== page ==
The blood was still on the ground. On the evening of Oct. 2, 1968, the administration of Mexican President Gustavo Díaz Ordaz orchestrated a massacre of student protesters in Mexico City’s Tlatelolco Square. Hundreds — we will never know exactly how many — were gunned down by the army and the police.
That night, Elena Poniatowska, who had just given birth, was feeding her child at home, but couldn’t keep still after she heard what was happening. “Two female friends called me,” Elena recalled recently, at her home in Coyoacan, Mexico. “They said the situation at Tlatelolco was terrifying, that their elevator doors were shot up and there were tanks with policemen and soldiers all over the place, and the walls were covered with blood.” The next day at dawn, Elena went to a military camp, where some of the students had been taken after they were arrested. But she wasn’t allowed to enter.
She then walked to the square. “I arrived at Tlatelolco. I saw women’s shoes, men’s shoes strewn all over the ground,” she told me, “like a snapshot of how people had run away while trying to save their lives. There was blood on the stairways. The police were still there.”
At that moment she decided she needed to tell this story, which the government wanted buried. She needed to gather testimonies from witnesses, but many had already been thrown in jail. “I started visiting Lecumberri [Mexico City’s prison for men] on Sundays, under a different name, and I obtained testimonies thanks to a student there, who [later] died,” she said. “I also went to the women’s prison, which was very far away, near Iztapalapa, and I started to put the pieces together like a reporter, which is what I am.”
She recorded some of the testimonies and took notes for others. Sometimes lawyers told her about clients who had been arrested. “Many people went to my house to give me their accounts,” she explained. “It was like I was putting together a chorus, this huge plethora of voices. And the book, ‘La Noche de Tlatelolco’ [known in English as “Massacre in Mexico”], was the result.”
I asked Elena: Do you have the slightest doubt that President Díaz Ordaz ordered the killing of these young people?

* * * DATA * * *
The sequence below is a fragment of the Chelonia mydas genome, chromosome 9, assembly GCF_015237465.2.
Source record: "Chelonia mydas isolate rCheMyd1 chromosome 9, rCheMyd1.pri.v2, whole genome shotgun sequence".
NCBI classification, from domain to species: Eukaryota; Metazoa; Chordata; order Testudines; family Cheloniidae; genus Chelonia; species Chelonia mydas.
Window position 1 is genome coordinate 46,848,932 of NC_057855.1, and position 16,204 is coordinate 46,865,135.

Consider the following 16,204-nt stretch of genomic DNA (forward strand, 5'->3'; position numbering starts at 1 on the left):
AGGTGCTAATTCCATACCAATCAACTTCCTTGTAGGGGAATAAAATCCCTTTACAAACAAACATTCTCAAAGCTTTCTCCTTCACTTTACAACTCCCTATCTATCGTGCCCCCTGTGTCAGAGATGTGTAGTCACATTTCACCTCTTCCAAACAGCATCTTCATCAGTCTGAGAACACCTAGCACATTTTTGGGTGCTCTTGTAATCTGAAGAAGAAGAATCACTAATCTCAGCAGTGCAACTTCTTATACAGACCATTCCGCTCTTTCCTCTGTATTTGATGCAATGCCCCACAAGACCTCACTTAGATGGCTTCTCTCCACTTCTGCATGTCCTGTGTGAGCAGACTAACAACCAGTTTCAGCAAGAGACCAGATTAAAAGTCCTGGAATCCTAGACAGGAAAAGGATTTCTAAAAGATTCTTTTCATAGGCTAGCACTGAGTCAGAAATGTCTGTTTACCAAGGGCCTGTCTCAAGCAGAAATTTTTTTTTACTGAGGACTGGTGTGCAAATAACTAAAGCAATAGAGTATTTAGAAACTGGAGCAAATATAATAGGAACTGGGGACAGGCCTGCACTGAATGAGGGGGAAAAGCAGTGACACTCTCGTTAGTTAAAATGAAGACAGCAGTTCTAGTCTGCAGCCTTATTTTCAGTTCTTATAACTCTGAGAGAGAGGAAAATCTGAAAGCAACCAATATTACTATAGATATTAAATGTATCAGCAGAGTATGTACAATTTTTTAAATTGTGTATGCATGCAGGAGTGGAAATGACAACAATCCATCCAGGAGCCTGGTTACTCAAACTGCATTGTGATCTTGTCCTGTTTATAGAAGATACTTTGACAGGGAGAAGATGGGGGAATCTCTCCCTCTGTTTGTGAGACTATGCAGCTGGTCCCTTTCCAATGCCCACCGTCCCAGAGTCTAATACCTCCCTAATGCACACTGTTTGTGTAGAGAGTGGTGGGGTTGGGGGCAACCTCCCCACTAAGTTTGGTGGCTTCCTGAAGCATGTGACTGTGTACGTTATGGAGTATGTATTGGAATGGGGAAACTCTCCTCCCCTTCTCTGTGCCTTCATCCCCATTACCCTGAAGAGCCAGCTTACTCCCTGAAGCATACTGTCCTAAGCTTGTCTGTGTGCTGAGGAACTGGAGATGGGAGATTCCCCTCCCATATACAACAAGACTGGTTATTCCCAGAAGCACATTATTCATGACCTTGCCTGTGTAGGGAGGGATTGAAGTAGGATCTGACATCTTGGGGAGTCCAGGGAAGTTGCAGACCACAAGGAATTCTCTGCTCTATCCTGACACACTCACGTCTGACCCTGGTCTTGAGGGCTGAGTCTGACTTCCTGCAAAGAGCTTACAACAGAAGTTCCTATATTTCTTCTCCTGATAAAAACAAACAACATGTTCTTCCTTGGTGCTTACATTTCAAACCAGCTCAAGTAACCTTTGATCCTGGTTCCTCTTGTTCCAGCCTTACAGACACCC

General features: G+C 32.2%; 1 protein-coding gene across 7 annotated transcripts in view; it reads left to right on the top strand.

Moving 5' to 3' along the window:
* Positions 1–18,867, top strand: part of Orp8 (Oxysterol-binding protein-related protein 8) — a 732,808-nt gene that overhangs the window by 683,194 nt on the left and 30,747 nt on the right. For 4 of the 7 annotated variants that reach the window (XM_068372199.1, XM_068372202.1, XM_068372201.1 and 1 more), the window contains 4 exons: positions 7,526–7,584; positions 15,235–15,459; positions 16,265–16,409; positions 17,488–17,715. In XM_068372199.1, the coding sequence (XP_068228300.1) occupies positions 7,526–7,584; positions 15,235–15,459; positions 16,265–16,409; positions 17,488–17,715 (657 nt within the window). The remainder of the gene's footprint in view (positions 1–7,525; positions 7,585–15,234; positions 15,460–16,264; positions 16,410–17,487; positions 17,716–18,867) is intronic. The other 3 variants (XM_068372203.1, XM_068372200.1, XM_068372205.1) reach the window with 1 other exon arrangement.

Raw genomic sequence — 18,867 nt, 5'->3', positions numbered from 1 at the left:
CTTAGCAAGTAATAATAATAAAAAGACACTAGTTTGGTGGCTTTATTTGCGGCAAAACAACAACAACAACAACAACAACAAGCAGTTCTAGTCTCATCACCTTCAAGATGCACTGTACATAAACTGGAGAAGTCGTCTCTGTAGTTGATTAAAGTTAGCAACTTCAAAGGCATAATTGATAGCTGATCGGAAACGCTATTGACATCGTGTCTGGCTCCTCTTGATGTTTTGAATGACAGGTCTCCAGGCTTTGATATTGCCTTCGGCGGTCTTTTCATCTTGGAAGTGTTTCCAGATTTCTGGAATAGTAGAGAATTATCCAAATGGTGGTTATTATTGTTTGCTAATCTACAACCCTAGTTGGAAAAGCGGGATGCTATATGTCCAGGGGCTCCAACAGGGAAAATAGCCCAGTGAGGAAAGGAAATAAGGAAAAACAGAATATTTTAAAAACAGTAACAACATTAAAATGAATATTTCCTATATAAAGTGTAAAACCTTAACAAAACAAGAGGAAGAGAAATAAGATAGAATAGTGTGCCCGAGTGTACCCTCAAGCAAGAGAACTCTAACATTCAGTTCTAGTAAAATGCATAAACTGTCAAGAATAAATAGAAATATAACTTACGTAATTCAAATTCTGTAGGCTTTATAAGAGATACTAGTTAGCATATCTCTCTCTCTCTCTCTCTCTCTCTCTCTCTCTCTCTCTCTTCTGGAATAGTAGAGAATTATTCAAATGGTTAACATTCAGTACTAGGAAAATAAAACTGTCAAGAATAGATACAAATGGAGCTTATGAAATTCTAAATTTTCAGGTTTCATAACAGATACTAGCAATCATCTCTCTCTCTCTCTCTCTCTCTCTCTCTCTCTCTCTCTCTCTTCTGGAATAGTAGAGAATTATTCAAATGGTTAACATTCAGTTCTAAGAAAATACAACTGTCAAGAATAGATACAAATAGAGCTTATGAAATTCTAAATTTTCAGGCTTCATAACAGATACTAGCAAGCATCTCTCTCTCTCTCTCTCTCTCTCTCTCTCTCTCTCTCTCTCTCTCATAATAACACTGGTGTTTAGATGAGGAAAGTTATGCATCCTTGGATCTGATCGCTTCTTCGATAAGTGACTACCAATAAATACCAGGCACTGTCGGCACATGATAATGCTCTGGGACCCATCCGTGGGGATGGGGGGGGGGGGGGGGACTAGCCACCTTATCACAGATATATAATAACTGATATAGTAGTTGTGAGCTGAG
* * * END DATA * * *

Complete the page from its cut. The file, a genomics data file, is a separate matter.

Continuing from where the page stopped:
“No,” she replied. “Díaz Ordaz was in Guadalajara, but he panicked because the Olympics were about to start [in Mexico City] a few days later. Mexico was the first Latin American country to host the Olympic Games; it was an honor for Mexico. He didn’t want the students to sabotage that.”
“La Noche de Tlatelolco” was published in 1971, at a time when Mexico was under an authoritarian regime and the press was strongly censored. I asked Elena if she put herself at risk by writing a book like this, which was sure to irk officials in the administration. “I didn’t think about the danger,” she said. “I didn’t think about the consequences it might have.”
I told her many people have called her style of journalism “combative” and “committed,” and have described Elena as someone who “takes sides.” “I have never been neutral,” she told me. “I speak from the gut. I’m sure I miss a lot of things, but I do everything from my gut.”
Fifty years after the Mexican government dealt this horrific blow to the student movement, there are still many things we don’t know. No truth and justice commission was ever launched, and the perpetrators of the massacre were never identified. But Elena bravely, and professionally, chronicled what actually took place in the summer and fall of 1968. Her book is so full of life that even today the testimonies and voices of those who were there inspire fresh outrage.
At 86, Elena has done her part with regard to history. When I spoke with her, thousands of books from her personal library were being packed into boxes to be shipped to a foundation that is taking her name. I asked if this was a moment of giving back for her. “Giving back, letting go, yes,” she said. “When I go, I want to go light.”
P.S. I’m not one to hold onto many possessions, but among the few things I treasure is a first edition of “La Noche de Tlatelolco,” tattered and full of notes I’ve scribbled on the pages. Elena Poniatowska, without knowing it, has been a mentor to me, and she remains one of the world’s greatest journalists. She autographed my book, and now I don’t need anything else.
You can watch my interview with Elena here: bit.ly/2OkuHkC.
Jorge Ramos, an Emmy Award-winning journalist, is a news anchor on Univision.